At an early point in Yaron Zilberman’s new film A Late Quartet,  Peter Mitchell (Christopher Walken) the cellist and father figure of a world renowned string quartet, explains Beethoven’s Opus 131 to his students:  “It has seven movements and they’re all connected.  For us, it means playing without pause; no resting, no tuning. Our instruments must, in time, go out of tune–each in its own quite different way.  Was he trying to point some cohesion, some unity, between random acts of life?  What are we supposed to do?  Stop?  Or struggle to continuously adjust to each other until the end?”

It is an apt metaphor for the four musical souls at the heart of this intriguing little film which tries–not always successfully–to balance fidelity to the lives and behavior of real-life, successful classical musicians with the demands of a story that aims to attract a larger audience of people who won’t much care if the actors are holding their instruments correctly or not.  The result is a plot that won’t really please musicians or civilians completely and is a bit more melodrama than drama.

While the quartet is preparing to launch its 25th season, the Peter Mitchell character (Walken, playing brilliantly against type) discovers that he has early stage Parkinson’s.  He knows his playing days are soon over but he wants to play the first concert of the new season as his farewell and he also wants to pick his successor.  As the other members absorb the devastating news, it quickly become clear that Mitchell has been the adult who held the quartet together and all of the simmering rivalries and perceived slights of the other players come rushing to the surface.  Robert Gelbart (Philip Seymour Hoffman, second violin) and Juliette Gelbart (Catherine Kenner, viola) are not so happily married–or, at least, she isn’t.  She’s still not sure she shouldn’t have married the first violinist Daniel (Mark Ivanir) when they were dating in the early days of the quartet.  Robert is also tired of playing second fiddle and wants to rotate the first chair.  Daniel  is a perfectionist and a pain-in-the-ass.  Throw in a subplot about Robert and Juliette’s daughter, Alexandra (Imogen Poots) being a promising young violinist who gets involved with first violinist (We won’t mention the mother-daughter thing here), Robert having a one-night stand with a Latin beauty he runs with in the park, and the ghost of Peter’s wife, Miriam (Anne Sophie von Otter) showing up in his bedroom and singing him to sleep and you can see that maybe there is a little too much extra-musical stuff going on.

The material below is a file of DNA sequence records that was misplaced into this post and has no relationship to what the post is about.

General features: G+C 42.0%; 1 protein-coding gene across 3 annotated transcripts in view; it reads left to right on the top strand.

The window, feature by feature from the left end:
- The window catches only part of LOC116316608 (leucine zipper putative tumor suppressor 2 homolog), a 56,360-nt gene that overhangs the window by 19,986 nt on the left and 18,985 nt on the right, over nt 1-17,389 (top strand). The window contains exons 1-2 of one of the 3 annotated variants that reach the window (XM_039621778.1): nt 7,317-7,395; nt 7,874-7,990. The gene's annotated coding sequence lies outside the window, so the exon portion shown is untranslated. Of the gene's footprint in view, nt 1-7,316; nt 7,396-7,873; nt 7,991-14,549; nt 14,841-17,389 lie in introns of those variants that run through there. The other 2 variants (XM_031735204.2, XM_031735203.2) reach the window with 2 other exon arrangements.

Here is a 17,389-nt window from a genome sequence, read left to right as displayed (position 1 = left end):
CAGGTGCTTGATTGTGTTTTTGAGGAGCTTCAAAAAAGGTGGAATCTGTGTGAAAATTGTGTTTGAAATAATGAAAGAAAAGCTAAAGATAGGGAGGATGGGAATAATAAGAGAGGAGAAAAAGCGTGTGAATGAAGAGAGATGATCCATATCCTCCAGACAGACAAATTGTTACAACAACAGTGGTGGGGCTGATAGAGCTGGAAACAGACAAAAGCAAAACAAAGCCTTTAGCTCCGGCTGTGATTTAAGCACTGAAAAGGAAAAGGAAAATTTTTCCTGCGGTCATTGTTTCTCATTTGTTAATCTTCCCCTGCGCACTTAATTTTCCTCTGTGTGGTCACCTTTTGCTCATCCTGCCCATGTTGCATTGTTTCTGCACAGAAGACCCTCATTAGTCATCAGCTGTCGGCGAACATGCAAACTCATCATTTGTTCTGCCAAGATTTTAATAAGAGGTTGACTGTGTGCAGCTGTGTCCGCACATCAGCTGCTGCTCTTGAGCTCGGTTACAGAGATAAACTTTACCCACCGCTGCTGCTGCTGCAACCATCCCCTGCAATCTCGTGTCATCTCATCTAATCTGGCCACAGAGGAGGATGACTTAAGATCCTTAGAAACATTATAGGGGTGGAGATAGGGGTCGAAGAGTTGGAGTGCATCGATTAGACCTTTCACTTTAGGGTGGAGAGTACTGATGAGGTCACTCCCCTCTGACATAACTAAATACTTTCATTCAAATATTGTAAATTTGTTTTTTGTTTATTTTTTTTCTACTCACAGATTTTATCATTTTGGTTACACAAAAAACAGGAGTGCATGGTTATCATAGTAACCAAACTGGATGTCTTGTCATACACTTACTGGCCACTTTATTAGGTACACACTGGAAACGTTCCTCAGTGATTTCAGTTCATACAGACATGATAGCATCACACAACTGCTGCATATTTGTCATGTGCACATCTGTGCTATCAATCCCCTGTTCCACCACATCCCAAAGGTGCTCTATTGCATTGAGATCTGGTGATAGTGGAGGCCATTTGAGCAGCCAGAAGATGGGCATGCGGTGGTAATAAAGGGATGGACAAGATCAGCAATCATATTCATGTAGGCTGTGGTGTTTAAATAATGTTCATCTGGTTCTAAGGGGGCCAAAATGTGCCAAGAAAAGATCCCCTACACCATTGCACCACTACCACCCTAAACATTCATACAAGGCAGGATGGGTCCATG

What makes the film work as well as it does is solid performances by everyone.  Philip Seymour Hoffman is his usual commanding self.  Catherine Keener is one of the most underrated actresses working.  Ivanir is solid and Christopher Walken, miraculously, comes across as a sweet, gentle man that you’d like to take cello lessons from.  This is the kind of film that doesn’t get made that often, about a subject that we all care about.  It offers a modestly faithful look into the world of classical music and musicians.  It may get a little out of tune along the way but the players deserve our applause for making it to the end.


One thought on “A Late Quartet Connects Random Acts of Life”
  1. I just saw this film today, and have to say that on the whole it gets the classical music subculture right: most of the details resonated with my own experience attending Juilliard while living on Manhattan’s Upper West Side a few years back. Christopher Walken’s performance was astonishingly good and very moving. Melodrama? Maybe, but it’s all believable nonetheless. The only detail that was off for me was the low price the “perfect” Gagliano violin fetched at the Sotheby’s auction: only $25,000. That figure might have been right for about 1975, but it would be a lot higher now.

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